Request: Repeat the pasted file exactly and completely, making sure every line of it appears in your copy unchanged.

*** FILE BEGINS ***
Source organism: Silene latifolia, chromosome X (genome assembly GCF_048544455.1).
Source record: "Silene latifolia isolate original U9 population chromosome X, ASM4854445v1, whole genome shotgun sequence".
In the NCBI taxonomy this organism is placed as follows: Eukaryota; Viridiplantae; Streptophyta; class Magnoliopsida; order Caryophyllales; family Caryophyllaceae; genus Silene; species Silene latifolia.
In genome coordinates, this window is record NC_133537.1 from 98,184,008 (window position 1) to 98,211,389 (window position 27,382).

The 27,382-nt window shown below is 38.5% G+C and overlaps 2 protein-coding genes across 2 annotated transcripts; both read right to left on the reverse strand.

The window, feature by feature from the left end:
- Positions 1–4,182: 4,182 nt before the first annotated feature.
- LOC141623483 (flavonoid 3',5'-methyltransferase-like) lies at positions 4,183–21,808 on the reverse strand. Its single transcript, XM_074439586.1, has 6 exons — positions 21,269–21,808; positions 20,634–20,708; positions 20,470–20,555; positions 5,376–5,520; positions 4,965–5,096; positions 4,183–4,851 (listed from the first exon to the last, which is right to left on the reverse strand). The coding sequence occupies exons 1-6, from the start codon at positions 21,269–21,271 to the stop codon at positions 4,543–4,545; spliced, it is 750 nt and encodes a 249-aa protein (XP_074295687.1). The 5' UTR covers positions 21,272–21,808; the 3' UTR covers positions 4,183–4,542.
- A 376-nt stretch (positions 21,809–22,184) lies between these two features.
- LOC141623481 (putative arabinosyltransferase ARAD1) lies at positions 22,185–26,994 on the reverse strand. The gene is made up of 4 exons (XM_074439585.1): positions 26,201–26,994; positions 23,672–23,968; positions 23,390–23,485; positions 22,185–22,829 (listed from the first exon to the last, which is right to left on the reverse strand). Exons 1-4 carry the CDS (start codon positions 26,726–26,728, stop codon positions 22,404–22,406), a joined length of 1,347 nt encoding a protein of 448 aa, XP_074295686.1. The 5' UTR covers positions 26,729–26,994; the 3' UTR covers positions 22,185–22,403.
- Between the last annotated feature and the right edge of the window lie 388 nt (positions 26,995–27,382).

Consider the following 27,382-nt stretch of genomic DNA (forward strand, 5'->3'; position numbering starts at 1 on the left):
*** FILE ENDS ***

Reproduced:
Source organism: Silene latifolia, chromosome X (genome assembly GCF_048544455.1).
Source record: "Silene latifolia isolate original U9 population chromosome X, ASM4854445v1, whole genome shotgun sequence".
In the NCBI taxonomy this organism is placed as follows: Eukaryota; Viridiplantae; Streptophyta; class Magnoliopsida; order Caryophyllales; family Caryophyllaceae; genus Silene; species Silene latifolia.
In genome coordinates, this window is record NC_133537.1 from 98,184,008 (window position 1) to 98,211,389 (window position 27,382).

The 27,382-nt window shown below is 38.5% G+C and overlaps 2 protein-coding genes across 2 annotated transcripts; both read right to left on the reverse strand.

The window, feature by feature from the left end:
- Positions 1–4,182: 4,182 nt before the first annotated feature.
- LOC141623483 (flavonoid 3',5'-methyltransferase-like) lies at positions 4,183–21,808 on the reverse strand. Its single transcript, XM_074439586.1, has 6 exons — positions 21,269–21,808; positions 20,634–20,708; positions 20,470–20,555; positions 5,376–5,520; positions 4,965–5,096; positions 4,183–4,851 (listed from the first exon to the last, which is right to left on the reverse strand). The coding sequence occupies exons 1-6, from the start codon at positions 21,269–21,271 to the stop codon at positions 4,543–4,545; spliced, it is 750 nt and encodes a 249-aa protein (XP_074295687.1). The 5' UTR covers positions 21,272–21,808; the 3' UTR covers positions 4,183–4,542.
- A 376-nt stretch (positions 21,809–22,184) lies between these two features.
- LOC141623481 (putative arabinosyltransferase ARAD1) lies at positions 22,185–26,994 on the reverse strand. The gene is made up of 4 exons (XM_074439585.1): positions 26,201–26,994; positions 23,672–23,968; positions 23,390–23,485; positions 22,185–22,829 (listed from the first exon to the last, which is right to left on the reverse strand). Exons 1-4 carry the CDS (start codon positions 26,726–26,728, stop codon positions 22,404–22,406), a joined length of 1,347 nt encoding a protein of 448 aa, XP_074295686.1. The 5' UTR covers positions 26,729–26,994; the 3' UTR covers positions 22,185–22,403.
- Between the last annotated feature and the right edge of the window lie 388 nt (positions 26,995–27,382).

Consider the following 27,382-nt stretch of genomic DNA (forward strand, 5'->3'; position numbering starts at 1 on the left):